For immediate release
Tuesday, April 23, 2002

Contact: Patrick Korten
(202) 288-4307

New and Existing Campaign Finance Laws Violate Freedom of the Press

Lawsuit Filed Today Is Fundamental Challenge to Election Laws

(Washington, D.C.) -- A new lawsuit, charging that both the new Bipartisan Campaign Reform Act of 2002 (BCRA) and the Federal Election Campaign Act of 1971 (FECA) violate the First Amendment protection of Freedom of the Press, was filed in U.S. District Court in Washington, D.C. today. Other lawsuits filed after President Bush signed the BCRA in March have challenged the new law on grounds that it violates the First Amendment right to free speech, freedom of association, due process of law, equal protection, and principles of federalism. But today's suit is the first to claim that BCRA violates Freedom of the Press, which the complaint says "belongs to the American people," and not just to the institutional corporate press, such as the Washington Post or New York Times.

The lawsuit filed today was brought by eight plaintiffs, including U.S. Representative Ron Paul (R-TX), Gun Owners of America, Inc., Gun Owners of America Political Victory Fund,, Citizens United, Citizens United Political Victory Fund, and two Libertarian candidates for public office in Massachusetts, Michael Cloud (running for U.S. Senate) and Carla Howell (running for Governor).

Attorneys William J. Olson and Herb Titus are representing the plaintiffs. The U.S. Justice Foundation is supporting the lawsuit.

The complaint charges that Congress has given the Federal Election Commission licensing power over, and editorial control of, campaigns for election to federal office, and argues that the First Amendment guarantee of freedom of the press forbids both. The courts have consistently held that the First Amendment bars the government from imposing prior restraint on the press, and the complaint asserts that such prior restraint cannot be imposed upon candidates and their supporters either. Nor, the complaint continues, can Congress constitutionally empower the Federal Election Commission to determine what may be communicated to the people in an election campaign, and by whom, forcing some, but not other, communications to meet stiff disclosure requirements and discriminatory economic burdens.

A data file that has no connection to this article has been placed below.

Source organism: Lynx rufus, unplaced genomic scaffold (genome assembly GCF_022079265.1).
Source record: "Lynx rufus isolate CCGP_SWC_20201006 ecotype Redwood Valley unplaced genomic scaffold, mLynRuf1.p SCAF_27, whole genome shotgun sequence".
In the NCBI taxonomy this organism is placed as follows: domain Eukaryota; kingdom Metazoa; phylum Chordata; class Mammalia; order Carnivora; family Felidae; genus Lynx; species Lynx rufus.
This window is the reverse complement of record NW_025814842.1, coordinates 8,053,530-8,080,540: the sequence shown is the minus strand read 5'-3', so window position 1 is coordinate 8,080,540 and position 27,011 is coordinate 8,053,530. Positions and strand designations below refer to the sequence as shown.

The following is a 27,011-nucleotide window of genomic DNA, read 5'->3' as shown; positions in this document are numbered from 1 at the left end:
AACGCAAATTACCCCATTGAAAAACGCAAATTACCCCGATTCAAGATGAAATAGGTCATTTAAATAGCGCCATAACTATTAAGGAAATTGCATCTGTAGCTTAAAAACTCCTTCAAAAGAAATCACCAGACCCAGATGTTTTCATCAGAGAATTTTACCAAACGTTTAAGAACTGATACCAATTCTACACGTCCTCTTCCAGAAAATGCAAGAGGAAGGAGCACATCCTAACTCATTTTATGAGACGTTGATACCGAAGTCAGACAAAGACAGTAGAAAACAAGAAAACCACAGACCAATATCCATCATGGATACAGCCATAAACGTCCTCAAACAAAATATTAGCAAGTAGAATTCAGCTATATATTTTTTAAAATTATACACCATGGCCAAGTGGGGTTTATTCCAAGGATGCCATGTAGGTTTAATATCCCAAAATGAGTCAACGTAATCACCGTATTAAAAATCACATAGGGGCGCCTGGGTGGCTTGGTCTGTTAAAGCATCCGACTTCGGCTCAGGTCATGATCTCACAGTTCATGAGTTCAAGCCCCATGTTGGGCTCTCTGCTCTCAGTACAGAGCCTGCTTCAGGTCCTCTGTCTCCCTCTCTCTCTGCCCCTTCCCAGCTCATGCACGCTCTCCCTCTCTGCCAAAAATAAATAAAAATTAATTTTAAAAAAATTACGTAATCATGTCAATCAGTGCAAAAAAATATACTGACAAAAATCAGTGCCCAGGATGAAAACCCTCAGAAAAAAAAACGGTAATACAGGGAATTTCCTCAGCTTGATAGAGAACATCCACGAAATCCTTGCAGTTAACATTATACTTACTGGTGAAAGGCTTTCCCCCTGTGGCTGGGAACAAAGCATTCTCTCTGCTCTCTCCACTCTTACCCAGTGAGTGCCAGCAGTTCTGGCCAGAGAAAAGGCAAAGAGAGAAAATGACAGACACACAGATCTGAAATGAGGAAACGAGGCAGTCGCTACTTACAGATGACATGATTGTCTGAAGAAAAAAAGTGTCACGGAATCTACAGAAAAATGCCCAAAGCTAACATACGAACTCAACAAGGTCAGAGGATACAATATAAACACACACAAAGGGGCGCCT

The lawsuit points out that "FECA/BCRA abridges the freedom of the press by exercising licensing and editorial control of any person who produces and airs any 'electioneering communication'" during the critical final days of a campaign, but does so in a way that provides "a special privilege exempting" the institutional corporate press and "sponsors of debates and forums approved by the FEC." In short, Congress has discriminated against political parties, political committees, and individuals denying to them the same Freedom of the Press enjoyed by radio, television and especially the print media.

Jim Babka, of, the organizing plaintiff in the lawsuit, said, "This lawsuit has two very important goals. First, it attacks vigorously a law that empowers the government to shield elected officials from 'robust and open' debate -- guaranteed by the Freedom of the Press. Second, it vindicates the principle that Freedom of the Press is a right enjoyed by all Americans, not just a handful of establishment 'news media' corporations."

The lawsuit is the sixth to challenge the constitutionality of the recently enacted campaign reform law, and the special 3-judge court is considering whether the cases will be consolidated. A court status and scheduling conference will be held later today in U.S. District Court for the District of Columbia, at which procedural matters in certain of the previously filed cases will be considered.

The full text of the complaint can be found on the Internet, at